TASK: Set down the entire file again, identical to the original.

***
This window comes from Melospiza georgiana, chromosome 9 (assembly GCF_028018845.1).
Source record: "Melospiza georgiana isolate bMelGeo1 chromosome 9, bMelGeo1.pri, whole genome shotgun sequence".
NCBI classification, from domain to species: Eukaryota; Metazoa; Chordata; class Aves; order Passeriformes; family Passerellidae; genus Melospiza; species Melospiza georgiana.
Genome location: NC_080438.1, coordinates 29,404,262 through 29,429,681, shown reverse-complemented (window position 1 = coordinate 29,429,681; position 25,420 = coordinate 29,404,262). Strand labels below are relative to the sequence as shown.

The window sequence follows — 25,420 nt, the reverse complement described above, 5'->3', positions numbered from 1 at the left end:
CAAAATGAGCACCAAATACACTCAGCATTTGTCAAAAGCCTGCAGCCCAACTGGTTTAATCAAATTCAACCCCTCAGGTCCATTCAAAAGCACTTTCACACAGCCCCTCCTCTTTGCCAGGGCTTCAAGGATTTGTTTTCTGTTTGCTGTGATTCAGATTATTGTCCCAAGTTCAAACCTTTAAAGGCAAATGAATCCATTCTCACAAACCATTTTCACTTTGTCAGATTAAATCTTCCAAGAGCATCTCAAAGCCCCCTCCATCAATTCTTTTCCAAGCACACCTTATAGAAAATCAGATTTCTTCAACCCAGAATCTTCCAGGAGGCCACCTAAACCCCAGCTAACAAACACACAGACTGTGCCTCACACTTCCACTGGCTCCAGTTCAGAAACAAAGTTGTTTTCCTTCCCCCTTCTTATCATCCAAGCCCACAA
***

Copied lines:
This window comes from Melospiza georgiana, chromosome 9 (assembly GCF_028018845.1).
Source record: "Melospiza georgiana isolate bMelGeo1 chromosome 9, bMelGeo1.pri, whole genome shotgun sequence".
NCBI classification, from domain to species: Eukaryota; Metazoa; Chordata; class Aves; order Passeriformes; family Passerellidae; genus Melospiza; species Melospiza georgiana.
Genome location: NC_080438.1, coordinates 29,404,262 through 29,429,681, shown reverse-complemented (window position 1 = coordinate 29,429,681; position 25,420 = coordinate 29,404,262). Strand labels below are relative to the sequence as shown.

The window sequence follows — 25,420 nt, the reverse complement described above, 5'->3', positions numbered from 1 at the left end:
CAAAATGAGCACCAAATACACTCAGCATTTGTCAAAAGCCTGCAGCCCAACTGGTTTAATCAAATTCAACCCCTCAGGTCCATTCAAAAGCACTTTCACACAGCCCCTCCTCTTTGCCAGGGCTTCAAGGATTTGTTTTCTGTTTGCTGTGATTCAGATTATTGTCCCAAGTTCAAACCTTTAAAGGCAAATGAATCCATTCTCACAAACCATTTTCACTTTGTCAGATTAAATCTTCCAAGAGCATCTCAAAGCCCCCTCCATCAATTCTTTTCCAAGCACACCTTATAGAAAATCAGATTTCTTCAACCCAGAATCTTCCAGGAGGCCACCTAAACCCCAGCTAACAAACACACAGACTGTGCCTCACACTTCCACTGGCTCCAGTTCAGAAACAAAGTTGTTTTCCTTCCCCCTTCTTATCATCCAAGCCCACAA